Device Conveys Dementia Patient’s Needs
17-year-old Grant Sheen was inspired to create an innovative piece of technology to solve one of the greatest problems on our planet when his grandmother was diagnosed with Alzheimer’s disease. The Texas native visited his “Nai-nai” in Beijing, China, almost every summer and noticed the drastic change in her as the years dragged on.
“We’d gotten really close over the years,” says Sheen. “She had a really sharp mind. Then her personality started to deteriorate.”
Eventually, Sheen’s Nai-nai was no longer able to communicate even the most basic needs and desires, and Sheen became frustrated trying to take care of her without being able to ask her what she needed.
Determined to help, he began pondering the question of what he could do to make the situation better for his Nai-nai and other people like her who aren’t able to speak.
“If only I could know what they’re thinking,” he recalls thinking. “If only I could read their thoughts.”
It was that idea that sparked the beginning of Sheen’s journey toward creating a device that could read Alzheimer’s patients’ brainwaves to determine what their needs and wants are. He began writing complex algorithms to read these waves and convert them into comprehensible requests for caregivers.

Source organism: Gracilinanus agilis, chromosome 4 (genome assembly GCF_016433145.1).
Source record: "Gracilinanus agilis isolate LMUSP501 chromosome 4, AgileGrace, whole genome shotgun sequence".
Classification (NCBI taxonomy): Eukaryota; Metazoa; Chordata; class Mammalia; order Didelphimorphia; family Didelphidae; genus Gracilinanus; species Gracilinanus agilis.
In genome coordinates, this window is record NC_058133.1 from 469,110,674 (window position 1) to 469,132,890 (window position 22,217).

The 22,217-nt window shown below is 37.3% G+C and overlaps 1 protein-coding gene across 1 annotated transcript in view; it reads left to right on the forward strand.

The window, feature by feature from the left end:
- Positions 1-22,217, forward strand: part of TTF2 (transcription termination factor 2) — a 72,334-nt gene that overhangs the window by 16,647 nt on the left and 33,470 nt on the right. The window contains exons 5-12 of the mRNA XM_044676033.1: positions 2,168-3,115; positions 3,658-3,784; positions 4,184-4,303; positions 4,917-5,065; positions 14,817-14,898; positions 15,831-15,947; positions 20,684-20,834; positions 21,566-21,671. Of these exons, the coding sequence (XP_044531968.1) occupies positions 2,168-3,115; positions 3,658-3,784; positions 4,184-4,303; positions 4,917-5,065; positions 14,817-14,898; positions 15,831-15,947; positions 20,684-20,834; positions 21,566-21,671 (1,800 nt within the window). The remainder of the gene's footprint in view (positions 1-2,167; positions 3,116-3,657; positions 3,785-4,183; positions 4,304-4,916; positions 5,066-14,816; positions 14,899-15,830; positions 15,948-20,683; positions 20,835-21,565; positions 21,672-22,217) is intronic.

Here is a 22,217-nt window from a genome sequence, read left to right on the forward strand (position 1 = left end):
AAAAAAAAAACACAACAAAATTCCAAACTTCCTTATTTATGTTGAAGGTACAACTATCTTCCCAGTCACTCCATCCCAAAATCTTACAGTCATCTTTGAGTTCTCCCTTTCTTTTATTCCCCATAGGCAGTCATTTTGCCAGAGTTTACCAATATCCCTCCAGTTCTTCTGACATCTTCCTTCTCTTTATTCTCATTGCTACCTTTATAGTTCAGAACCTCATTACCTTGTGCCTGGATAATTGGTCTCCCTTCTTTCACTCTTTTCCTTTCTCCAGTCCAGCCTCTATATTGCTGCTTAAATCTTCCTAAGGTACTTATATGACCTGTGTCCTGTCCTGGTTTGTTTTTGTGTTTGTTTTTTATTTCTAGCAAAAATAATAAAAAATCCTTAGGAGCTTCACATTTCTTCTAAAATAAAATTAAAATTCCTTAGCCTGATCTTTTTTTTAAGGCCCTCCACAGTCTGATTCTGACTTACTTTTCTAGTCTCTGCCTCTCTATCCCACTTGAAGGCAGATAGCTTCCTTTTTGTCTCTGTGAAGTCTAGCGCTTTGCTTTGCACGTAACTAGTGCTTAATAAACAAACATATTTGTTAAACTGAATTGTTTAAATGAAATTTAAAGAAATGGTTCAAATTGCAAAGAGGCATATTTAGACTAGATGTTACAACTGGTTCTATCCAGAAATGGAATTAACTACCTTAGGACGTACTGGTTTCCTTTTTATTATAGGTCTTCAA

Sadly, Sheen’s Nai-nai passed away just as he was getting started on his project. But he knew it could still benefit others like her, so he continued to work on the device in her honor.
Now Sheen has a fully functional prototype of a wireless device that is worn on the head and can monitor brainwaves and transmit the results in an understandable form to loved ones. So far, it’s capable of discerning a difference between brainwaves that indicate a desire for four different activities: eating, walking, reading, and resting.
“The goal of creating a neural network is to get as close as possible to 100 percent accuracy,” Sheen says.
But it may be a while before he’s able to get a good read on some of the more complex desires a person may have. “It’s much harder to classify brain waves than speech,” says Sheen. He hopes the future will bring the ability to be more accurate in his brainwave translations.
The device may only be able to communicate four desires, but they’re among the most important desires a person with dementia might have, and they include a rather broad range of bodily and mental needs.
The device has already won Sheen a $10,000 Davidson Institute Fellows Scholarship. “His work can be used to bridge the communication barrier between Alzheimer’s patients and their caretakers,” the award states, “and gives caretakers the ability to understand the needs of Alzheimer’s patients.”
This device could be helpful to a great number of people with communication issues, even if they don’t have dementia. These could include people who have had a stroke or who have been diagnosed with non-verbal autism or ALS. We can’t wait to see what the future holds for this young man and his amazing invention!